Atlanta >Actor's Express
“The stage is cool: it's set-up to make you feel as though you're actually sitting in a bar (strip club, actually - the Tittycat Club).”
“The theater's down-and-dirty approach to production is something I admire and the staff is friendly, motivated and appreciative (we send a lot of business to them via Food Studio and vise versa).”
Hedwig & The Angry Inch.
I went to Actor's Express Sunday night to see Hedwig & The Angry Inch. I must start off by saying that this is one of my favorite movies E-V-E-R, so I had very high expectations. I've also watched the DVD so many times that it's hard for me to imagine anyone else playing Hedwig and his cast of wig-heads.
First off, I should review the theater itself. I definitely appreciate what these folks are doing here - their seasons are always filled with quirky, off-the-beaten-track material that is certainly a refreshing change from the everyday doldrums playing up the street, i.e. Mama Mia. The theater's down-and-dirty approach to production is something I admire and the staff is friendly, motivated and appreciative (we send a lot of business to them via Food Studio and vise versa).
Now, the actual play itself. Again, my standards were very high and I think I would have had a completely different reaction to it had I not seen the movie first. However, that said, this is a true tour-de-force for Craig Waldrip, the actor fortunate enough to done the wig and heels for this production. He does his best to keep the energy level up through the 2-hour performance, but there were some uncomfortable silences and gaps in music/talking that seemed to last about 3 seconds longer than they should. But, kudos to him for wearing those heels and belting out the songs in a way that would have made JCM very proud.
The stage is cool: it's set-up to make you feel as though you're actually sitting in a bar (strip club, actually - the Tittycat Club). There's also a bar, although it only served non-alcoholic drinks (WTF?!?!? I wanted to get my drink on to see this show live!) - this may have helped with the excitment/participation level of the crowd, too.
I also liked the way they interweaved actually Atlanta locations throughout the dialogue - Tommy Gnosis is playing at Bobby Dodd stadium and Hedwig wonders if she find her other half, will she be able to drive in the HOV lane on I-75.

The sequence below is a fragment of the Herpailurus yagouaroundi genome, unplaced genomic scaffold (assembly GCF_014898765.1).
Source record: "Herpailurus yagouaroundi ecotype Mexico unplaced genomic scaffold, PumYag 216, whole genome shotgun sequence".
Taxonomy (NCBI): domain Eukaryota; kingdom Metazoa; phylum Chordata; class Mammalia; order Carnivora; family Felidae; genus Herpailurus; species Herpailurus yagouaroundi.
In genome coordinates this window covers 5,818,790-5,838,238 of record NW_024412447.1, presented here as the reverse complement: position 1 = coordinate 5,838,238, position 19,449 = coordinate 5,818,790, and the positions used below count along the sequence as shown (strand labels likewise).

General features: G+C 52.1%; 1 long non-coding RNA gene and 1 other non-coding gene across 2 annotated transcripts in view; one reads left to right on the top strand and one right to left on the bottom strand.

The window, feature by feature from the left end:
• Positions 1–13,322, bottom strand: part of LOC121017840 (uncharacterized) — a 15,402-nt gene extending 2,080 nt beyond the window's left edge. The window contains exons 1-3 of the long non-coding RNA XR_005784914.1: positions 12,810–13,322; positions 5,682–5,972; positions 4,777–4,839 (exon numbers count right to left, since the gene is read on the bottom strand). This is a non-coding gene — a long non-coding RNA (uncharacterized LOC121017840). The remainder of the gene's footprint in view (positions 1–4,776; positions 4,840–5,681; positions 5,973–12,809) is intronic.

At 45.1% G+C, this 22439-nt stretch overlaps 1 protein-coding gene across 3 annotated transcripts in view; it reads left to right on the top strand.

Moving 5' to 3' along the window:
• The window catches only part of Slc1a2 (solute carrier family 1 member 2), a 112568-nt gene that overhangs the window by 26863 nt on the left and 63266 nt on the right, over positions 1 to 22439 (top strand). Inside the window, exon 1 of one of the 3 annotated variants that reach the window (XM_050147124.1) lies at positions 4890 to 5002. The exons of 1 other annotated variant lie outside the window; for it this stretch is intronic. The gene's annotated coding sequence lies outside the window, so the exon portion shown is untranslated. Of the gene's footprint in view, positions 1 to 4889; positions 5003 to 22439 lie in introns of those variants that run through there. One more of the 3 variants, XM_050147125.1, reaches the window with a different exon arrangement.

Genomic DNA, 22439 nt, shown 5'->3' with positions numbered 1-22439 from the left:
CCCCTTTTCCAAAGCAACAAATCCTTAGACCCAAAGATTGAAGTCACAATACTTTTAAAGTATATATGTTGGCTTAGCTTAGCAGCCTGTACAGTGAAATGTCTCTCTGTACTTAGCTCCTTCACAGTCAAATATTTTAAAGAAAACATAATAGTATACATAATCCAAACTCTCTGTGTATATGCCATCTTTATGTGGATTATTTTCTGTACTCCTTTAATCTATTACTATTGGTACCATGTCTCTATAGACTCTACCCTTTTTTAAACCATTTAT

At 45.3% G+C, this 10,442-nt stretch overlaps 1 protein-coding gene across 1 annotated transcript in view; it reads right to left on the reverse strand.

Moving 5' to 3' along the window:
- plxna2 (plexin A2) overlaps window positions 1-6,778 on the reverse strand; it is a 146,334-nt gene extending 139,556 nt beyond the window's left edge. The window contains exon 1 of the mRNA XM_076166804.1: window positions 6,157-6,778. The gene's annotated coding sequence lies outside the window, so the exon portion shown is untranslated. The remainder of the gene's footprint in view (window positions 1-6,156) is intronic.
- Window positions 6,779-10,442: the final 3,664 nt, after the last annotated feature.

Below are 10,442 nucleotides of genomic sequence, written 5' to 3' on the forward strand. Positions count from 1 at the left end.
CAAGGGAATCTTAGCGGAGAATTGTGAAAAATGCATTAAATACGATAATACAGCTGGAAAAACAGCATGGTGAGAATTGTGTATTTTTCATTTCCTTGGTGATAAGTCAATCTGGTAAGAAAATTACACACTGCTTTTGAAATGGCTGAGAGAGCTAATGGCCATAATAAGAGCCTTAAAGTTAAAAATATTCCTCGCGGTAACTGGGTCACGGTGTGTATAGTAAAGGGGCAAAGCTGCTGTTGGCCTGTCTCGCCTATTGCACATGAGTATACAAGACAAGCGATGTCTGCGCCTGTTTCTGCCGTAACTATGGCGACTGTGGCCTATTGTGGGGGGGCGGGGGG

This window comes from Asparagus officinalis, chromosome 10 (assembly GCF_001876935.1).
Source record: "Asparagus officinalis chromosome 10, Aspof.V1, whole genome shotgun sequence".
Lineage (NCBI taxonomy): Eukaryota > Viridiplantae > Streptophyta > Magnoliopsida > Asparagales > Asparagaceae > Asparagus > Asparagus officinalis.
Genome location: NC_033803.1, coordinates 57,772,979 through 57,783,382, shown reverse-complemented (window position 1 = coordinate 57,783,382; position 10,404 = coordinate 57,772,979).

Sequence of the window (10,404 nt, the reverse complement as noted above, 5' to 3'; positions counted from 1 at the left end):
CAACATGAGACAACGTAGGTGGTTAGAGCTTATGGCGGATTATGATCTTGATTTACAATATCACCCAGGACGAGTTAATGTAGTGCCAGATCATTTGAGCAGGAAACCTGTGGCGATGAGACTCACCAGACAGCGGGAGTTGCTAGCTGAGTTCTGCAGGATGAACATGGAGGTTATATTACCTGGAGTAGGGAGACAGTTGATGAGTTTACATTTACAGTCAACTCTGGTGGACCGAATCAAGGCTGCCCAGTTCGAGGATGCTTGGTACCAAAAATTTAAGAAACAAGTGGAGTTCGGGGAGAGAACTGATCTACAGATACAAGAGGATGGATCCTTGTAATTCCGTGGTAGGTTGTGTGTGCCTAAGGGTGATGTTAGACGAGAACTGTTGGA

Overall, I enjoyed it and would recommend you see it. Just make sure you have the DVD at home to watch afterward to really, REALLY, quench your thirst for "Whether you like it or not, ladies and gentleman - HEDWIG!"
Great show, venue, and customer service!. Hedwig and the Angry Inch was unique and funny. The venue is small and intimate. There isn't a bad seat in the house. Snacks and non-alcoholic beverages are for sale in the theater, and you can purchase alcoholic beverages from neighboring restaurant The Food Studio and bring them in which is a real plus. I bought 3 tickets online and then 2 of my party were not able to go. They weren't able to issue a refund because ticketing is done through a different company, but they were all too happy to send me a gift certificate for 2 free admissions. I will definitely be back (and would go back even if I didn't have 2 free admissions coming to me).
Please note the Food Studio restaurant is closed, however there are several great West Midtown dining spots nearby: Chowbaby, Figo Pasta, Six Feet Under, and 5 Seasons Brewing opening in 2009.
Actor's Express offers wine, beer, soft drinks, water, cookies, candy and snacks in the theatre lobby.
Edgy and intimate fine arts venue in urban-pioneer digs..
Actor's Express anchors the gorgeously hip King Plow Arts Center, a refurbished industrial space on the west side of downtown. The Express works to create a strong sense of community, offering a variety of classes from playwriting to acting technique. The crowd skews toward typically urbane theatergoers, heavily favoring groups of gay men.
Scenery aside, the real reason most people go is for the consistently high-quality and thought-provoking productions, along with a fun musical here and there. Past productions have included intense, gritty dramas like "Handler," as well as musicals like the "Harvey Milk Show" (about the notorious San Francisco politician) and special performance-art pieces such as Dael Orlandersmith's "The Gimmick." Films and readings, among other offerings, round out the eclectic bill of fare.
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